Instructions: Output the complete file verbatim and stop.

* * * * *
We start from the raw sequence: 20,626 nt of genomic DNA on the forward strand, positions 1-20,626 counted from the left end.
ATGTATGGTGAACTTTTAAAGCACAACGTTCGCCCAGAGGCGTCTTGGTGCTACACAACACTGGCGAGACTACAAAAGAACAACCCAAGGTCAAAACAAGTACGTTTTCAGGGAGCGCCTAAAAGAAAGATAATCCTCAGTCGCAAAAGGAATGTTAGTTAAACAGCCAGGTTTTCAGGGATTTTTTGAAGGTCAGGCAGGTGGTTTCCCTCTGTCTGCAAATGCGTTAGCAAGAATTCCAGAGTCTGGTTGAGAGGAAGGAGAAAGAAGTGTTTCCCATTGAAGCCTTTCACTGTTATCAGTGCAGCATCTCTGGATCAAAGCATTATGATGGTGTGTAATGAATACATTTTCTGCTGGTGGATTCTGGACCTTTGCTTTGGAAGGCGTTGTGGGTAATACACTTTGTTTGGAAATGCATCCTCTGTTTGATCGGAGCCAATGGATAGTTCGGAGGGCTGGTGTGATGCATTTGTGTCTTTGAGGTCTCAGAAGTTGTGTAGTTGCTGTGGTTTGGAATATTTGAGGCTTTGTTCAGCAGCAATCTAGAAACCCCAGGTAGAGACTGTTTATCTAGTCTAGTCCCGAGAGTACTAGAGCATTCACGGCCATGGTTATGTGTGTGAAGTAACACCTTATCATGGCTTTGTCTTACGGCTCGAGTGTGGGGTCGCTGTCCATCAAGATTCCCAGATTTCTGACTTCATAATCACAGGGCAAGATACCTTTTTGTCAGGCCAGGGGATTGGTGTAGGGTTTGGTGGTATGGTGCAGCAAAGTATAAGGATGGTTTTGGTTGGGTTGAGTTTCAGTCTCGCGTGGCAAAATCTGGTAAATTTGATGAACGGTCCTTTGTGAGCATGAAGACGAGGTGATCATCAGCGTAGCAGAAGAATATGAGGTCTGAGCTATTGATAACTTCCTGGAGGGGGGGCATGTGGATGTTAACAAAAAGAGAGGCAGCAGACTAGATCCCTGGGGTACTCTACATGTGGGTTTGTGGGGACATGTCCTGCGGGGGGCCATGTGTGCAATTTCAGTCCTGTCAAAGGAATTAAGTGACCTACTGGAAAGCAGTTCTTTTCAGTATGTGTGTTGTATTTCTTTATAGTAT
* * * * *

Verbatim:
We start from the raw sequence: 20,626 nt of genomic DNA on the forward strand, positions 1-20,626 counted from the left end.
ATGTATGGTGAACTTTTAAAGCACAACGTTCGCCCAGAGGCGTCTTGGTGCTACACAACACTGGCGAGACTACAAAAGAACAACCCAAGGTCAAAACAAGTACGTTTTCAGGGAGCGCCTAAAAGAAAGATAATCCTCAGTCGCAAAAGGAATGTTAGTTAAACAGCCAGGTTTTCAGGGATTTTTTGAAGGTCAGGCAGGTGGTTTCCCTCTGTCTGCAAATGCGTTAGCAAGAATTCCAGAGTCTGGTTGAGAGGAAGGAGAAAGAAGTGTTTCCCATTGAAGCCTTTCACTGTTATCAGTGCAGCATCTCTGGATCAAAGCATTATGATGGTGTGTAATGAATACATTTTCTGCTGGTGGATTCTGGACCTTTGCTTTGGAAGGCGTTGTGGGTAATACACTTTGTTTGGAAATGCATCCTCTGTTTGATCGGAGCCAATGGATAGTTCGGAGGGCTGGTGTGATGCATTTGTGTCTTTGAGGTCTCAGAAGTTGTGTAGTTGCTGTGGTTTGGAATATTTGAGGCTTTGTTCAGCAGCAATCTAGAAACCCCAGGTAGAGACTGTTTATCTAGTCTAGTCCCGAGAGTACTAGAGCATTCACGGCCATGGTTATGTGTGTGAAGTAACACCTTATCATGGCTTTGTCTTACGGCTCGAGTGTGGGGTCGCTGTCCATCAAGATTCCCAGATTTCTGACTTCATAATCACAGGGCAAGATACCTTTTTGTCAGGCCAGGGGATTGGTGTAGGGTTTGGTGGTATGGTGCAGCAAAGTATAAGGATGGTTTTGGTTGGGTTGAGTTTCAGTCTCGCGTGGCAAAATCTGGTAAATTTGATGAACGGTCCTTTGTGAGCATGAAGACGAGGTGATCATCAGCGTAGCAGAAGAATATGAGGTCTGAGCTATTGATAACTTCCTGGAGGGGGGGCATGTGGATGTTAACAAAAAGAGAGGCAGCAGACTAGATCCCTGGGGTACTCTACATGTGGGTTTGTGGGGACATGTCCTGCGGGGGGCCATGTGTGCAATTTCAGTCCTGTCAAAGGAATTAAGTGACCTACTGGAAAGCAGTTCTTTTCAGTATGTGTGTTGTATTTCTTTATAGTAT